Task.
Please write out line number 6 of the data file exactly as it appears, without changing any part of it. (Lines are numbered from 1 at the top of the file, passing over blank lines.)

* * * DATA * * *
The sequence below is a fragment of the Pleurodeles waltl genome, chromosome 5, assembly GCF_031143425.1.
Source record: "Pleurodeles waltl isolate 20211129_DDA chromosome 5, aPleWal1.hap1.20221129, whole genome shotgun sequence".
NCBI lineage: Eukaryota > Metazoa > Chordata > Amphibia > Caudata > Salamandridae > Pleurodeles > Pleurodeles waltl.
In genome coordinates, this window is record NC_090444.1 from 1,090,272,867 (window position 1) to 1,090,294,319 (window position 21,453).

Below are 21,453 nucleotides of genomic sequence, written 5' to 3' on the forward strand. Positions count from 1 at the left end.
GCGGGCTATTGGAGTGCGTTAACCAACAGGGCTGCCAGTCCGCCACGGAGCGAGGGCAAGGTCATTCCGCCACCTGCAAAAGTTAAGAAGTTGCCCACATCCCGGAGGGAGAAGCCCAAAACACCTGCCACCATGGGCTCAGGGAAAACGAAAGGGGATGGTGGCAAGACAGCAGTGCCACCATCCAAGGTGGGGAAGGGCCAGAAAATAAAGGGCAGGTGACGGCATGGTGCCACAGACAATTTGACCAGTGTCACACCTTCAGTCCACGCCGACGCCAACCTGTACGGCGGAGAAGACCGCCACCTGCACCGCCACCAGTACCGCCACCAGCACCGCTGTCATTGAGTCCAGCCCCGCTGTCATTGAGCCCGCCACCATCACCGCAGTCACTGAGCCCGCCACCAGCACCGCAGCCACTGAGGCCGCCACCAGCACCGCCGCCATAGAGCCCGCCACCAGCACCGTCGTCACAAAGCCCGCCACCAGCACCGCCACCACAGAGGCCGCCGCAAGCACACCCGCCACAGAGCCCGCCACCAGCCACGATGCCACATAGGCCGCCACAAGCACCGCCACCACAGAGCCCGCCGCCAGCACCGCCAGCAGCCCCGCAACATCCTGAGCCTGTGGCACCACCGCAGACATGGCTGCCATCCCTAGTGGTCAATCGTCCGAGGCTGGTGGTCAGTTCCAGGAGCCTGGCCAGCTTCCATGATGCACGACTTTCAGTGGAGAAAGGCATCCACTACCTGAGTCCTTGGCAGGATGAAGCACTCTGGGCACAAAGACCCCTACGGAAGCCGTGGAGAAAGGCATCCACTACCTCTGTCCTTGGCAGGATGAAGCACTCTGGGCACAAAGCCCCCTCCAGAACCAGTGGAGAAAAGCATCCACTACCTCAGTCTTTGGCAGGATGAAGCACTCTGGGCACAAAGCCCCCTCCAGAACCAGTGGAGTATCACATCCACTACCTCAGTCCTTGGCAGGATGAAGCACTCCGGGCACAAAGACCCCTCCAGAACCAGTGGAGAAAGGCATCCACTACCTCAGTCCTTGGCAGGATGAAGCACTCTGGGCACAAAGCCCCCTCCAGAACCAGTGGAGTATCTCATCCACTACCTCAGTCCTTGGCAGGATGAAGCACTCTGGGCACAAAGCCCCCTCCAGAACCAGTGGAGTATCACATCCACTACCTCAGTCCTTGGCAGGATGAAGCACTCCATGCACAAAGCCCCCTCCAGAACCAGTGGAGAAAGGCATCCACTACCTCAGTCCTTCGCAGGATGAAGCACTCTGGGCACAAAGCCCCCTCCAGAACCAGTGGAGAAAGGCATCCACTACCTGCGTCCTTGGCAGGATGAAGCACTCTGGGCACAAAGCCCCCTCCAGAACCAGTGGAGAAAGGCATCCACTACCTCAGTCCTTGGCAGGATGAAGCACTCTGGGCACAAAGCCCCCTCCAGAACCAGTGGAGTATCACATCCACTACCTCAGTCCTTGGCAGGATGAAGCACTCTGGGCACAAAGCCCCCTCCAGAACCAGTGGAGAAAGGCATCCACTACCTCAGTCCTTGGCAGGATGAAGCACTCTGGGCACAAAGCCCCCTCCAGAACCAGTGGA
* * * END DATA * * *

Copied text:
GCGGGCTATTGGAGTGCGTTAACCAACAGGGCTGCCAGTCCGCCACGGAGCGAGGGCAAGGTCATTCCGCCACCTGCAAAAGTTAAGAAGTTGCCCACATCCCGGAGGGAGAAGCCCAAAACACCTGCCACCATGGGCTCAGGGAAAACGAAAGGGGATGGTGGCAAGACAGCAGTGCCACCATCCAAGGTGGGGAAGGGCCAGAAAATAAAGGGCAGGTGACGGCATGGTGCCACAGACAATTTGACCAGTGTCACACCTTCAGTCCACGCCGACGCCAACCTGTACGGCGGAGAAGACCGCCACCTGCACCGCCACCAGTACCGCCACCAGCACCGCTGTCATTGAGTCCAGCCCCGCTGTCATTGAGCCCGCCACCATCACCGCAGTCACTGAGCCCGCCACCAGCACCGCAGCCACTGAGGCCGCCACCAGCACCGCCGCCATAGAGCCCGCCACCAGCACCGTCGTCACAAAGCCCGCCACCAGCACCGCCACCACAGAGGCCGCCGCAAGCACACCCGCCACAGAGCCCGCCACCAGCCACGATGCCACATAGGCCGCCACAAGCACCGCCACCACAGAGCCCGCCGCCAGCACCGCCAGCAGCCCCGCAACATCCTGAGCCTGTGGCACCACCGCAGACATGGCTGCCATCCCTAGTGGTCAATCGTCCGAGGCTGGTGGTCAGTTCCAGGAGCCTGGCCAGCTTCCATGATGCACGACTTTCAGTGGAGAAAGGCATCCACTACCTGAGTCCTTGGCAGGATGAAGCACTCTGGGCACAAAGACCCCTACGGAAGCCGTGGAGAAAGGCATCCACTACCTCTGTCCTTGGCAGGATGAAGCACTCTGGGCACAAAGCCCCCTCCAGAACCAGTGGAGAAAAGCATCCACTACCTCAGTCTTTGGCAGGATGAAGCACTCTGGGCACAAAGCCCCCTCCAGAACCAGTGGAGTATCACATCCACTACCTCAGTCCTTGGCAGGATGAAGCACTCCGGGCACAAAGACCCCTCCAGAACCAGTGGAGAAAGGCATCCACTACCTCAGTCCTTGGCAGGATGAAGCACTCTGGGCACAAAGCCCCCTCCAGAACCAGTGGAGTATCTCATCCACTACCTCAGTCCTTGGCAGGATGAAGCACTCTGGGCACAAAGCCCCCTCCAGAACCAGTGGAGTATCACATCCACTACCTCAGTCCTTGGCAGGATGAAGCACTCCATGCACAAAGCCCCCTCCAGAACCAGTGGAGAAAGGCATCCACTACCTCAGTCCTTCGCAGGATGAAGCACTCTGGGCACAAAGCCCCCTCCAGAACCAGTGGAGAAAGGCATCCACTACCTGCGTCCTTGGCAGGATGAAGCACTCTGGGCACAAAGCCCCCTCCAGAACCAGTGGAGAAAGGCATCCACTACCTCAGTCCTTGGCAGGATGAAGCACTCTGGGCACAAAGCCCCCTCCAGAACCAGTGGAGTATCACATCCACTACCTCAGTCCTTGGCAGGATGAAGCACTCTGGGCACAAAGCCCCCTCCAGAACCAGTGGAGAAAGGCATCCACTACCTCAGTCCTTGGCAGGATGAAGCACTCTGGGCACAAAGCCCCCTCCAGAACCAGTGGA